Is Pinterest the new old Instagram?
Gen Z is pinning what I used to post.
Now that Instagram has admitted its glory days are over, it’s time to find a new place to post pictures of my food. —Kate
It’s easy to romanticize anything about the past as the good old days, but I do genuinely miss my Instagram feed from 2014: pictures of shadows in my college dining hall and light coming through the trees on campus mixed with Afterlight-filtered snaps of a road trip to Toronto and the latest book I was reading. None of these ever received more than 30 likes, but that didn’t yet make me feel like I should shut myself in a trash can.
As I’ve been redefining my relationship with social media, I’ve been trying to let myself go back to that time when it was a personal experience without such intense expectations. Instagram is trying really hard not to let me.
“We’re no longer a photo-sharing app or a square photo-sharing app,” Adam Mosseri, head of Instagram, said in a video on Wednesday. Instead, the app is trying to be more like TikTok, promising (threatening?) to prioritize Reels in our feeds, even from people we don’t follow.
Gen Z declared Instagram dead a while back, and the app itself basically just admitted the old Instagram can’t come to the phone right now. I don’t need Instagram to be TikTok because I already have TikTok. But if Instagram won’t be Instagram, then Pinterest seems ready to take its place.
I pretty much documented my return to Pinterest in real-time, starting during the election when I needed to counter all the uncertainty elsewhere on the internet. From there I interviewed Alexa Babakitis, a 15-year-old from California who says Pinterest is her primary app.
“Pinterest is an escape from all of the negativity and is an outlet for creativity,” she told me.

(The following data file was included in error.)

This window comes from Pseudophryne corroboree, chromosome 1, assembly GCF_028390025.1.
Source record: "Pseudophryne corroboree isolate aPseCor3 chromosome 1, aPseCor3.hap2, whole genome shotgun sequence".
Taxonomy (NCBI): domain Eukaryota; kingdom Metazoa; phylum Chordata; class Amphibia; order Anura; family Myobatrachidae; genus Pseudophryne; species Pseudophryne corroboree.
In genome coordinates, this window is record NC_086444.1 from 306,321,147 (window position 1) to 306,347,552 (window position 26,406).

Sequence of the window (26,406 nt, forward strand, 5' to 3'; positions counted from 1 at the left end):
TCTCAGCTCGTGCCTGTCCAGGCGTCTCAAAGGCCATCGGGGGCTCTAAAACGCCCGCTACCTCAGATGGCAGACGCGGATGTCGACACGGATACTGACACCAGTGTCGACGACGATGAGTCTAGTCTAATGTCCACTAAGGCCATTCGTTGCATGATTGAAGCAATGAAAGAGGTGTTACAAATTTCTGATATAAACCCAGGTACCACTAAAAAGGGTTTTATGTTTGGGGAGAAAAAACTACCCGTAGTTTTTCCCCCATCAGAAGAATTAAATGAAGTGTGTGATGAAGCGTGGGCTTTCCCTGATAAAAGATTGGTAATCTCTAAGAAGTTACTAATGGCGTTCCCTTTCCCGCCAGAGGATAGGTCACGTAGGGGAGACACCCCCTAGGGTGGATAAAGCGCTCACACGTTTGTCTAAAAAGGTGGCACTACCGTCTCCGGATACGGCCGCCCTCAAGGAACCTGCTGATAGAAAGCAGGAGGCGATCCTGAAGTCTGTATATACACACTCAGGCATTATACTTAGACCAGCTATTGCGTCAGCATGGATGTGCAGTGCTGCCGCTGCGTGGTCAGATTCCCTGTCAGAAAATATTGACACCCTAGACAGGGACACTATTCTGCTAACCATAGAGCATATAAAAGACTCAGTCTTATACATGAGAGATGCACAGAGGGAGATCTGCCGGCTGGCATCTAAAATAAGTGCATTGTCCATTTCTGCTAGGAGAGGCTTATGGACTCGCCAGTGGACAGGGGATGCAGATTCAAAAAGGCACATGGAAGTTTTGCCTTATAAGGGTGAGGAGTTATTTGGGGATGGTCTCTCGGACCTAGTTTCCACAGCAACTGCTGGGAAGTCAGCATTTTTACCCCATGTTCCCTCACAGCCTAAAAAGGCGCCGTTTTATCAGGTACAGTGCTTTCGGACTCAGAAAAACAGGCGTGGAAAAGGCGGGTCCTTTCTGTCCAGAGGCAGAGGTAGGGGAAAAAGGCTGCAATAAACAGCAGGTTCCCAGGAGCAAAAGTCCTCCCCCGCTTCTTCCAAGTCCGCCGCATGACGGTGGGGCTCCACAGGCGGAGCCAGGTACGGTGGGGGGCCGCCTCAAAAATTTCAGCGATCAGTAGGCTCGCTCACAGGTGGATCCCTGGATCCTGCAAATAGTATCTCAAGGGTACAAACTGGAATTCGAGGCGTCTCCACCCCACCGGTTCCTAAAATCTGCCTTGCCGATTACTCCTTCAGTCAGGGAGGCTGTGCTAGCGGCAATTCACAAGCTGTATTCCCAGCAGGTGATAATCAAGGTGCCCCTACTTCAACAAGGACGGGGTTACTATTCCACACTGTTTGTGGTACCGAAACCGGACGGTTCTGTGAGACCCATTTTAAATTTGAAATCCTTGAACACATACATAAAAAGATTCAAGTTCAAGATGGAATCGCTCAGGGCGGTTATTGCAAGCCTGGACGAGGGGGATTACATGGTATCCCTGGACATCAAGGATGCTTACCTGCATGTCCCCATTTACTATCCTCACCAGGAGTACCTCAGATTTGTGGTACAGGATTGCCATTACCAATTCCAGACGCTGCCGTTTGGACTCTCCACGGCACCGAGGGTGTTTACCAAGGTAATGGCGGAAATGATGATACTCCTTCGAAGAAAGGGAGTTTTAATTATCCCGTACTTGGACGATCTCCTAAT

If Babakitis used Pinterest as her primary social media, then surely she wasn’t the only one. I decided to start exploring similar profiles and saw something I didn’t expect: Instagram.
In its early days, Pinterest was much more about the discovery and distribution of content than it was about making your own. But those two strengths only compound what it’s become: a giant repository for Gen Z’s memories, inspirations, and creations. Their original pictures mingle with screenshots of Instagram Stories from Emma Chamberlain and videos, using Pinterest’s Idea Pins, of their days-in-a-life. The best parts of Instagram, TikTok, and even Twitter—I’ve seen users write their passing thoughts out in text on a picture and pin it—have combined into one platform, without the pressures of engagement and constant feedback. Pinterest, at least for now, is still just for you.
In the case of Babakitis and the other accounts I explored, their Instagram profiles were either dormant or just a source of content for their Pinterests, proving Gen Z saw the blood in the water of Instagram long before the app finally admitted it. And where Gen Z goes, the world follows.